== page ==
This editorial will appear in Sunday’s print edition.
Human needs, education should be top priorties
Yes, The News Tribune’s editorial board does have an agenda. And here it is.
The guiding principles behind our editorials are no secret. We publish them at the beginning of January, each and every year.
This civic agenda is our way of emphasizing priorities we consider essential to the health of the South Sound’s communities.
It evolves each year to reflect changing circumstances, but the underlying principles largely remain the same: educational opportunity, responsive and responsible government, the protection of natural resources, help for the hurting. No region can prosper if such fundamentals are neglected.
The dawn of a new year is a fitting occasion to take stock of the progress made in the last 12 months and set sights for the coming year.
Here’s to 2010 and the new opportunities it provides to address the South Sound’s most pressing concerns.
Help the less fortunate
• Protect the “safety net”: The state Legislature deserves credit for blunting the blow last year’s $9 billion budget shortfall had on the poor, sick, disabled and elderly. Now lawmakers face another $2.6 billion gap and fewer options for closing it. They’ll have to redouble efforts to protect social services.
• Foster charity: Some South Sound charities saw individual donors step up their giving to help buffer the double whammy of increased need and reduced support from public and private institutions. The area’s nonprofits will continue to depend on such generosity from individuals and businesses alike in the recession’s aftermath.
Invest in lifelong education
• Support early learning: Ideally, parents provide the nurturing and stimulation that young brains need to create connections critical for learning. When they don’t, we all pay the consequences. Abandoning programs to reach at-risk kids and their families provide short-term savings and long-term costs.
• Keep rigorous graduation requirements. Washington students proved they were up to the task of demonstrating reading and writing proficiency. Now will the state demand that they also master math and science skills? Lawmakers should be leery of delaying the long overdue job of making high school diplomas genuine credentials of learning.
• Embrace education reforms: The Obama administration, by way of its Race to the Top initiative, has exposed how behind the curve this state is. Washington hasn’t adopted best practices – such as offering genuine performance pay for high-caliber teachers and using data to identify the most (and least) effective educators – that would qualify it for additional federal money. The state can no longer afford to avoid genuine reform.
• Protect college and university enrollments: Higher education barely survived last year’s budget massacre by successfully lobbying for big tuition increases – but it remains a prominent target. Economic recovery depends on preserving access to the institutions that build a skilled workforce.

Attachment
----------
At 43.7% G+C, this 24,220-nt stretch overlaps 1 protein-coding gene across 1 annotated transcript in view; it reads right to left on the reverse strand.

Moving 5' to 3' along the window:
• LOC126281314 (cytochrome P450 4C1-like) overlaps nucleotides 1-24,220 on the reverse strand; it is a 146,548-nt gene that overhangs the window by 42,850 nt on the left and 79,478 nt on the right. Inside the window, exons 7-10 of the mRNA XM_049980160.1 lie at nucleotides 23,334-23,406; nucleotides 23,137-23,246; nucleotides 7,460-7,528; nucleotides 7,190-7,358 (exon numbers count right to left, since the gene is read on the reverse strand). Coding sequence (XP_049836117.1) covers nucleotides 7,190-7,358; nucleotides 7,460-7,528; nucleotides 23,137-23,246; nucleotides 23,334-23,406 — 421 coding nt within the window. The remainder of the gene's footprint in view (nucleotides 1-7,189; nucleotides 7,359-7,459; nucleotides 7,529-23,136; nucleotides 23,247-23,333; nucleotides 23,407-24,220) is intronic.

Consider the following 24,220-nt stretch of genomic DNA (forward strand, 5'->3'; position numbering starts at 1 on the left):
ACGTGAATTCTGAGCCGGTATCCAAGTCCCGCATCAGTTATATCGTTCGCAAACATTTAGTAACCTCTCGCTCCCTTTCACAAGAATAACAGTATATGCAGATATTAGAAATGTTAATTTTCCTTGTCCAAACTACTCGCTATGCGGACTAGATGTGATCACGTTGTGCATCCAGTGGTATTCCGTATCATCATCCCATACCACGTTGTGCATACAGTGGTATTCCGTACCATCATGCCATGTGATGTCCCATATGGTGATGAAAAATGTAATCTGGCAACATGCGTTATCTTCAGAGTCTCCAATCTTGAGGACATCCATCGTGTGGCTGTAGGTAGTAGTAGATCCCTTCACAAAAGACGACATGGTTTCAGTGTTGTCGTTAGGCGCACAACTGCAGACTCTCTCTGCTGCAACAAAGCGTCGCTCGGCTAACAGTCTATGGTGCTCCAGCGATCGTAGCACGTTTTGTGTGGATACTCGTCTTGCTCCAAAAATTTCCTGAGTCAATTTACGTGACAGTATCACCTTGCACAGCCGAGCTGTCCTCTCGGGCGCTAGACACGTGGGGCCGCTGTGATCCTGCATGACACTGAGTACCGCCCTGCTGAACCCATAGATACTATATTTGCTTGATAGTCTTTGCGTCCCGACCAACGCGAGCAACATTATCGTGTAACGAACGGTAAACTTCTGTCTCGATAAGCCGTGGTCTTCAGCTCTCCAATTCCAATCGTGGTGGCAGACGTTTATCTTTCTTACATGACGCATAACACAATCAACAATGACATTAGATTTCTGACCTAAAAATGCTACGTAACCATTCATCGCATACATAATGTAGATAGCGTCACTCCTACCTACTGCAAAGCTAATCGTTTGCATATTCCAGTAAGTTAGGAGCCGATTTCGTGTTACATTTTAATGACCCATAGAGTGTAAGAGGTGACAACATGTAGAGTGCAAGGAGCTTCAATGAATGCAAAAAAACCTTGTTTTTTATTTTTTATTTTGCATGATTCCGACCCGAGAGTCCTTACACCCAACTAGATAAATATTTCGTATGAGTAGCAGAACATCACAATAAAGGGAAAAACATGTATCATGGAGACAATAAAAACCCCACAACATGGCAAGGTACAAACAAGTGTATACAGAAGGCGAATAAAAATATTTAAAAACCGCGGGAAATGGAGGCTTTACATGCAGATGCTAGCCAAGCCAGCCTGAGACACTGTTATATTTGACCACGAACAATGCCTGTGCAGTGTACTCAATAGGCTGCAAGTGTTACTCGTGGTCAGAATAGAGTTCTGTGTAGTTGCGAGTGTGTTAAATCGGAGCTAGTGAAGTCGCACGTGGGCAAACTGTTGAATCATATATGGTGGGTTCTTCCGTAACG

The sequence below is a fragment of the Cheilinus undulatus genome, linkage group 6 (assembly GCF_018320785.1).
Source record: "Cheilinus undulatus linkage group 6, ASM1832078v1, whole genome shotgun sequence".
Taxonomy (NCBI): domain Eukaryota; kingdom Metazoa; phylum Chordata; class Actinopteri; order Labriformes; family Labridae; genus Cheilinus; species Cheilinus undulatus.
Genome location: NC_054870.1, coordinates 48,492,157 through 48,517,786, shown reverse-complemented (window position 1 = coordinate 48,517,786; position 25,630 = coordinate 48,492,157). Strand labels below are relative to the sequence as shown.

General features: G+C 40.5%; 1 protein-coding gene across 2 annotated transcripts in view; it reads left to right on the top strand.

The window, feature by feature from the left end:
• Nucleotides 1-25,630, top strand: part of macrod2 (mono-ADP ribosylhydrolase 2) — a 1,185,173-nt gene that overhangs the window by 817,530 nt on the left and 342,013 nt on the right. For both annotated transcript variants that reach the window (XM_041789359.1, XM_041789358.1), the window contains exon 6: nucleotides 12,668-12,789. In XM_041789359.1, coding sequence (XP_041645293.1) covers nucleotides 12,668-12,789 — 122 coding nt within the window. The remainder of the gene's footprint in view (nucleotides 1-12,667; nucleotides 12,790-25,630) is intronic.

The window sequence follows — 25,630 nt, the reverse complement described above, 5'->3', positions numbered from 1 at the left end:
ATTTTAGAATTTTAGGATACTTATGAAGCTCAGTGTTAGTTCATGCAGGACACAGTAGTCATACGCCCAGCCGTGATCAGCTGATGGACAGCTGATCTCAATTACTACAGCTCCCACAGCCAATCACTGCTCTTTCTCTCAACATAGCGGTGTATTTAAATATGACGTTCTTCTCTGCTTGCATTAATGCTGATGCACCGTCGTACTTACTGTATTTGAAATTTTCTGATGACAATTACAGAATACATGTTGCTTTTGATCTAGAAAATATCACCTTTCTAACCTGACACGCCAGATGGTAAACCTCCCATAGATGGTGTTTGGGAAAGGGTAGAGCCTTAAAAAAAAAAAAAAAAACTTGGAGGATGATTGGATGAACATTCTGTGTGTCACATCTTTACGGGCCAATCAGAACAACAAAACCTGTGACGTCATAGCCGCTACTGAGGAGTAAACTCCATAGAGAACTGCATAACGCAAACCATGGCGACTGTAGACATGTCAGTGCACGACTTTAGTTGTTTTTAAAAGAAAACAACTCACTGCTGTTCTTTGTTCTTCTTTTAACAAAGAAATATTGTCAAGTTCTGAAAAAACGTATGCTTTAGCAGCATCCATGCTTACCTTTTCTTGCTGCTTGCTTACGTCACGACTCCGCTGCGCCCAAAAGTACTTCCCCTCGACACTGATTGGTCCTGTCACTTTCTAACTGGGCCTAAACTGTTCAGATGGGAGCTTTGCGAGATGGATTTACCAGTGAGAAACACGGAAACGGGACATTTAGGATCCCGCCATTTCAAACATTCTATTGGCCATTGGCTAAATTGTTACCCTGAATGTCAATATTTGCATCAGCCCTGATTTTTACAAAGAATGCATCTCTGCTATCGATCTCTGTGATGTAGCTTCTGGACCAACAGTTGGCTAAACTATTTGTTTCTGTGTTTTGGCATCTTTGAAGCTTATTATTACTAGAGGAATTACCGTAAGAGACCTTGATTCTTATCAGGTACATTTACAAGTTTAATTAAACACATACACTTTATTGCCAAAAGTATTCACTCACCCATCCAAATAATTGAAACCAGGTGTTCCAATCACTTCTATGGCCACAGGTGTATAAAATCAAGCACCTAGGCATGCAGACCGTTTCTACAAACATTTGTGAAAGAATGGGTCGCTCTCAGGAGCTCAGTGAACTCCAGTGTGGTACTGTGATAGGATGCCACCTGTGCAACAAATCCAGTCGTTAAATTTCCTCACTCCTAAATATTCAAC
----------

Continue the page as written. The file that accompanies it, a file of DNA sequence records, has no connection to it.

• Ease the transition to civilian life: Three months after the 81st Brigade Combat Team of the Washington National Guard returned from Iraq last year, 40 percent of its members were still looking for work. They were not alone: The unemployment rate for veterans who left the military during the past three years is nearly twice the national average.
That’s a sad show of appreciation for those who make great sacrifices to defend this country. As the economy sputters back to life and employers begin hiring again, businesses should give extra attention to veterans of Iraq and Afghanistan.
Preserve the environment
• Protect growth management and anti-sprawl policies: Economic recovery will likely unleash pent-up demand among developers and renew pressure to ease land use restrictions, but smart planning is no less important in good times. It is crucial to livable communities.
• Champion solutions that benefit landowners and developers alike: A 2-year-old Pierce County program that seeks to harness real estate market forces to promote conservation is slowly finding its legs. It will need additional support in the coming years to fulfill its promise of providing financial incentives to preserve open space while promoting density in urban areas.
Foster open government
• Heed the Sunshine Committee’s recommendations: The Legislature created an advisory panel to review public disclosure exceptions – and then promptly set about ignoring its advice. Two key recommendations await lawmakers: eliminating a loophole that allows public agencies to keep records secret by getting a lawyer involved and requiring state legislators to abide by the same rules that govern their local government counterparts.
• Clarify that court administrative records are public: Judges have created a huge exemption to the Public Records Act for themselves. The result is that courts can refuse to release the kinds of e-mails and other documents that citizens and reporters need to keep judges accountable. Lawmakers should eliminate judges’ excuse by modifying the law to specifically include court administrative records.
• Hold local governments responsible for preserving digital documents and for using technology to aid disclosure: Untold numbers of public documents are lost every year because public agencies haven’t taken adequate steps to preserve e-mails and other electronic records. Digital archives are also an answer for local governments that profess to be overwhelmed by voluminous records requests.